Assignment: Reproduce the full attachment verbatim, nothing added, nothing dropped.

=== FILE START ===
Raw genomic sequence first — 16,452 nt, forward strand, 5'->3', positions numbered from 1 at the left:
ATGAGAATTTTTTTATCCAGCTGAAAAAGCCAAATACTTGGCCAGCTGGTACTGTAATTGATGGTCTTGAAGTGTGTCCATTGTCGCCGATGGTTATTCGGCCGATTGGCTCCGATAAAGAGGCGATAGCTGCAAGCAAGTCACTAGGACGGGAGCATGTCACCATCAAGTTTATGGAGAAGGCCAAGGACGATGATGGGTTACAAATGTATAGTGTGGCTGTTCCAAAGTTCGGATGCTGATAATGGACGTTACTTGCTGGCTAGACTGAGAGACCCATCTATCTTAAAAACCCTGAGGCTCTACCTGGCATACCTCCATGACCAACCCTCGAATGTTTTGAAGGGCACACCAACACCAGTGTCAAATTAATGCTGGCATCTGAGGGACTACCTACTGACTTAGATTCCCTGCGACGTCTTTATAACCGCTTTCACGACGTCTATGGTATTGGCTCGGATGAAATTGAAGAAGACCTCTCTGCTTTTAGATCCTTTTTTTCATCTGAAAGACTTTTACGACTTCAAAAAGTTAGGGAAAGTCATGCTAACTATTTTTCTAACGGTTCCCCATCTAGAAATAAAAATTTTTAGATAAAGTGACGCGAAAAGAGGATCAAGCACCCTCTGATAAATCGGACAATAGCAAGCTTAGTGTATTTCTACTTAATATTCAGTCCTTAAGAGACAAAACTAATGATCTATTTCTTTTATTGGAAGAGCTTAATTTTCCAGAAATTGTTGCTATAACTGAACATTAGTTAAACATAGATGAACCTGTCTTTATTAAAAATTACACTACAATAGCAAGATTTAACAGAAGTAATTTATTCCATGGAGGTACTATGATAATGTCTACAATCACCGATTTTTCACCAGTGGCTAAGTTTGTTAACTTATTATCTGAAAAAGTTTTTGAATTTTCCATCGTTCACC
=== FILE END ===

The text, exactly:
Raw genomic sequence first — 16,452 nt, forward strand, 5'->3', positions numbered from 1 at the left:
ATGAGAATTTTTTTATCCAGCTGAAAAAGCCAAATACTTGGCCAGCTGGTACTGTAATTGATGGTCTTGAAGTGTGTCCATTGTCGCCGATGGTTATTCGGCCGATTGGCTCCGATAAAGAGGCGATAGCTGCAAGCAAGTCACTAGGACGGGAGCATGTCACCATCAAGTTTATGGAGAAGGCCAAGGACGATGATGGGTTACAAATGTATAGTGTGGCTGTTCCAAAGTTCGGATGCTGATAATGGACGTTACTTGCTGGCTAGACTGAGAGACCCATCTATCTTAAAAACCCTGAGGCTCTACCTGGCATACCTCCATGACCAACCCTCGAATGTTTTGAAGGGCACACCAACACCAGTGTCAAATTAATGCTGGCATCTGAGGGACTACCTACTGACTTAGATTCCCTGCGACGTCTTTATAACCGCTTTCACGACGTCTATGGTATTGGCTCGGATGAAATTGAAGAAGACCTCTCTGCTTTTAGATCCTTTTTTTCATCTGAAAGACTTTTACGACTTCAAAAAGTTAGGGAAAGTCATGCTAACTATTTTTCTAACGGTTCCCCATCTAGAAATAAAAATTTTTAGATAAAGTGACGCGAAAAGAGGATCAAGCACCCTCTGATAAATCGGACAATAGCAAGCTTAGTGTATTTCTACTTAATATTCAGTCCTTAAGAGACAAAACTAATGATCTATTTCTTTTATTGGAAGAGCTTAATTTTCCAGAAATTGTTGCTATAACTGAACATTAGTTAAACATAGATGAACCTGTCTTTATTAAAAATTACACTACAATAGCAAGATTTAACAGAAGTAATTTATTCCATGGAGGTACTATGATAATGTCTACAATCACCGATTTTTCACCAGTGGCTAAGTTTGTTAACTTATTATCTGAAAAAGTTTTTGAATTTTCCATCGTTCACC